The worst place, Dr Seuss once wrote, is what he called "the waiting place".
That's how David Wolpe, a senior rabbi, sees the current moment. He relates it to a period of his own life where he was diagnosed with a brain tumour and underwent two neurosurgeries.
On a recent podcast, he said the worst place wasn't in the hospital bed. It wasn't even in the doctor's office, being told what they'd found growing inside his skull. The worst place was the waiting place - the time between having the brain scan and receiving the results.
It is the period in-between that tortures us. The not knowing can be worse than the knowing. It feels like in early 2020, the world went for a brain scan and were told things weren't looking good. The rest of the year has been waiting for the official prognosis. How many people will die? How bad is this going to get? And when is the treatment coming?
Has any historical moment been so defined by the act of waiting? World wars perhaps. But even then, the ordinary person was called to action. To work or to the frontline or to tend to the wounded. Some people surely felt useless. But there was fundamentally more to do than sit in your living room and watch the clock on the wall tick by, wondering how many more moments it would take for the world to return to normal.
There is not a person I know, and I imagine you are the same, who is OK right now. They are all, to varying degrees, not OK.
This past Tuesday, Lifeline's crisis line received more calls than ever in its 57 year history. Since the second lockdown in Victoria, calls from within the state have spiked by 22 per cent.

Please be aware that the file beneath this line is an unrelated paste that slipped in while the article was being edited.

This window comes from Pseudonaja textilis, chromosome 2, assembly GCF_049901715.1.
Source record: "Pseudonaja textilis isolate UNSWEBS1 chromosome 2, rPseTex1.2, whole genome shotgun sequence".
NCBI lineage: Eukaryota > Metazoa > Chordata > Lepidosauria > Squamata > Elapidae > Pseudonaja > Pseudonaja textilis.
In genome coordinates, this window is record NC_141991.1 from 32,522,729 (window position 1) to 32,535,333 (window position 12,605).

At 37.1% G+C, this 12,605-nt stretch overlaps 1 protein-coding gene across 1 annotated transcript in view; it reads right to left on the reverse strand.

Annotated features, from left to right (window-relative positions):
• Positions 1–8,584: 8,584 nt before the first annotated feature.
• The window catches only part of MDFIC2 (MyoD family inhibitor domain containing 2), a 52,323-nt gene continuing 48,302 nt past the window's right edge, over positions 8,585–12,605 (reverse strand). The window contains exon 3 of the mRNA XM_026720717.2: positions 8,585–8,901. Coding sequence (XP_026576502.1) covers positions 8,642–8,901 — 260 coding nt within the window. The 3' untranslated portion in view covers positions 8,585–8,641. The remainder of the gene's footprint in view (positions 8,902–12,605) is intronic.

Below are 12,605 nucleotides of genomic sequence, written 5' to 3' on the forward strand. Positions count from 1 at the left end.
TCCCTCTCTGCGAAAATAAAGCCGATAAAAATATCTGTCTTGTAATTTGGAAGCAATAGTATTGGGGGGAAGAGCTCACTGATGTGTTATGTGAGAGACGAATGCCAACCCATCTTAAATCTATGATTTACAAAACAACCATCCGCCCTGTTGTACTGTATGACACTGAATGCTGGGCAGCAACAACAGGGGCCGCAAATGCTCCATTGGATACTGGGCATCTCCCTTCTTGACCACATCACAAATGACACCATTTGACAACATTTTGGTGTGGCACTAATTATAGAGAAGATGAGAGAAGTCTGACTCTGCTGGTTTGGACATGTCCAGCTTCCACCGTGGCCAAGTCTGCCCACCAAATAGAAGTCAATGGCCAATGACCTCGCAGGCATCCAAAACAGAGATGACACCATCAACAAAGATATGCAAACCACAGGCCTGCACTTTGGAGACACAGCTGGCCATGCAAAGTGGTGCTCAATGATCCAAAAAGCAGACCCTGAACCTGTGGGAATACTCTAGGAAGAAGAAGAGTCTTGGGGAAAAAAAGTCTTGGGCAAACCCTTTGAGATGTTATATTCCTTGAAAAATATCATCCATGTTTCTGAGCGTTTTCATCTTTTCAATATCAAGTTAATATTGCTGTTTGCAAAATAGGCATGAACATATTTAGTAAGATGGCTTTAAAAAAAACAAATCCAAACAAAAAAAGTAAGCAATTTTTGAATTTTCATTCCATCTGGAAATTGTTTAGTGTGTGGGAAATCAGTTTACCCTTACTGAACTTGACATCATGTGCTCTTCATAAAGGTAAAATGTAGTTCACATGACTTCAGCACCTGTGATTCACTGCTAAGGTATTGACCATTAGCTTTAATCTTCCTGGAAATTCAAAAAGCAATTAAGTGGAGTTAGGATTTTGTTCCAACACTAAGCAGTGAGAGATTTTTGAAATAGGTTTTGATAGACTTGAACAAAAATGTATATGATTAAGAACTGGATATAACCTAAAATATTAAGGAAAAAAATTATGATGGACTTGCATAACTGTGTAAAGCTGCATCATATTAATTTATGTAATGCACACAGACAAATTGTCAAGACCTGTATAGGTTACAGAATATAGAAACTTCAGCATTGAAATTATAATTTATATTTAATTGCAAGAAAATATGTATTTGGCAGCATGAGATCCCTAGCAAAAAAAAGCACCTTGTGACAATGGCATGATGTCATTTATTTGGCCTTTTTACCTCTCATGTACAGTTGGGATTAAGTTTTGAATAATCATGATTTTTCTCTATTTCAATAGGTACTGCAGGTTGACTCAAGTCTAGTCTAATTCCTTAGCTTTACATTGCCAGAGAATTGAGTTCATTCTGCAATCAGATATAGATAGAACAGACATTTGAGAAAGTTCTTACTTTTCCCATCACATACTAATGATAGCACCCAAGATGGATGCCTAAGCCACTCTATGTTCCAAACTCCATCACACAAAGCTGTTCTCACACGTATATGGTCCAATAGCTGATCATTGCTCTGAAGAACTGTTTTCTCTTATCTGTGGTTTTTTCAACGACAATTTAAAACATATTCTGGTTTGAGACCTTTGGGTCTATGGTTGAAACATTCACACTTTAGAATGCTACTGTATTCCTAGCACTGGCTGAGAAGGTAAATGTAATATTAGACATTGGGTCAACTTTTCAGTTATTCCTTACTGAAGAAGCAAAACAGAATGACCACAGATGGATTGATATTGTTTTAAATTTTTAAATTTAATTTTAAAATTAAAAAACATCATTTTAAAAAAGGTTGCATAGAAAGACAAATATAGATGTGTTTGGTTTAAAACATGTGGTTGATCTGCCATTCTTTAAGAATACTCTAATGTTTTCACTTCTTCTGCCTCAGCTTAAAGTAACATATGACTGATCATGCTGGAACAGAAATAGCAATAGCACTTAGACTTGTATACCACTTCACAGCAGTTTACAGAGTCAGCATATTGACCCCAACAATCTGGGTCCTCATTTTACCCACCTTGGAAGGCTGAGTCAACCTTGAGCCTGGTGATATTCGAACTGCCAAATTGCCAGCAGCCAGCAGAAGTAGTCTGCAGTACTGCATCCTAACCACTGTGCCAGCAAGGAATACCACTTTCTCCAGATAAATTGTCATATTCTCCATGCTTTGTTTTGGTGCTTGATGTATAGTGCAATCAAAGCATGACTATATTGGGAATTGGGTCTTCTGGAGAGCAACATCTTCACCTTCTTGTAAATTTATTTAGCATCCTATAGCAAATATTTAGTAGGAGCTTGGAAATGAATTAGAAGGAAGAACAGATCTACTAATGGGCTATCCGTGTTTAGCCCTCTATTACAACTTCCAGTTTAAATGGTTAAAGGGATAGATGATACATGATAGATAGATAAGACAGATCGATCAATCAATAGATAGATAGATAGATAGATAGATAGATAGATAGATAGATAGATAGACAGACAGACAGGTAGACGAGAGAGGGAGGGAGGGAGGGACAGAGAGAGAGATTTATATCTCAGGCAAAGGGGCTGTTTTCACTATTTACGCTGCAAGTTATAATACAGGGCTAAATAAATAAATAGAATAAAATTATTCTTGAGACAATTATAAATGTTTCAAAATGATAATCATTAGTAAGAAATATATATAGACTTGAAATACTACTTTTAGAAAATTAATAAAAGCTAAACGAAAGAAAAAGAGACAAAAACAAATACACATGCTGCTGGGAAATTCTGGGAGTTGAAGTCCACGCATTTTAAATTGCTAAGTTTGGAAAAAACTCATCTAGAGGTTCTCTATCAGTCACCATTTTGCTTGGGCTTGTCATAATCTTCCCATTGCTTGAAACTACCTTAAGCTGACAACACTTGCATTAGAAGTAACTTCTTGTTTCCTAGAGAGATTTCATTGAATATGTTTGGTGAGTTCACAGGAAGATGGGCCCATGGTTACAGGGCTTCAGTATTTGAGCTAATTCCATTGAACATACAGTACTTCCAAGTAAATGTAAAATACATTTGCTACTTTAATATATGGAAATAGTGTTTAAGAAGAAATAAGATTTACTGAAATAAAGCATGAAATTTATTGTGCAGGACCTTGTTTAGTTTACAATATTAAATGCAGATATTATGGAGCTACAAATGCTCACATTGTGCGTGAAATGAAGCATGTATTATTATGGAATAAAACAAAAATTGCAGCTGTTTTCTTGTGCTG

People in Victoria are really, seriously not OK.
They are living in the strictest lockdown conditions in the world right now. Just to be clear - most Victorians accept there's no better alternative. But that doesn't make their circumstances any more bearable.
It is a life with limited sunlight and no physical contact with anyone outside your household. People living alone are experiencing something that resembles solitary confinement. Babies have been born who cannot meet their grandparents, and children are forbidden from playing on the streets. There are no restaurants to dine in, or cafes to think in, or Saturday markets to stroll through. The colour and vibrancy of Melbourne has been temporarily dulled, jobs have been lost, and most critically, almost 700 people have died. Those families cannot even bury their loved ones in the company of more than 10 people. Perhaps they will hold a funeral a few months down the track when restrictions have eased. But it's not the same. It's best not to pretend anything is the same.
When people are depressed or anxious, their first instinct is often to self isolate. It's counterintuitive, like how a person dying of hypothermia strips off their clothes, exposing more bare skin to freezing temperatures. Sadness can make us do things that make us more sad, and then the downward spiral picks up momentum and it becomes increasingly difficult to claw our way out. An entire state right now is living in conditions conducive to depression. There is the backdrop of grief - local and national and global. The social isolation. No workplace or gym or sense of community. Potential job loss or financial hardship. A lack of control.
To ask anyone in Melbourne "R U OK?" today seems ludicrous.
Listen: Is staying inside all day bad for your health? Post continues after.
Twelve months ago, the concerns keeping us up at night would've been consistent with Generalised Anxiety Disorder. But now that level of anxiety is normal. Logical. An accurate reflection of the current state of things.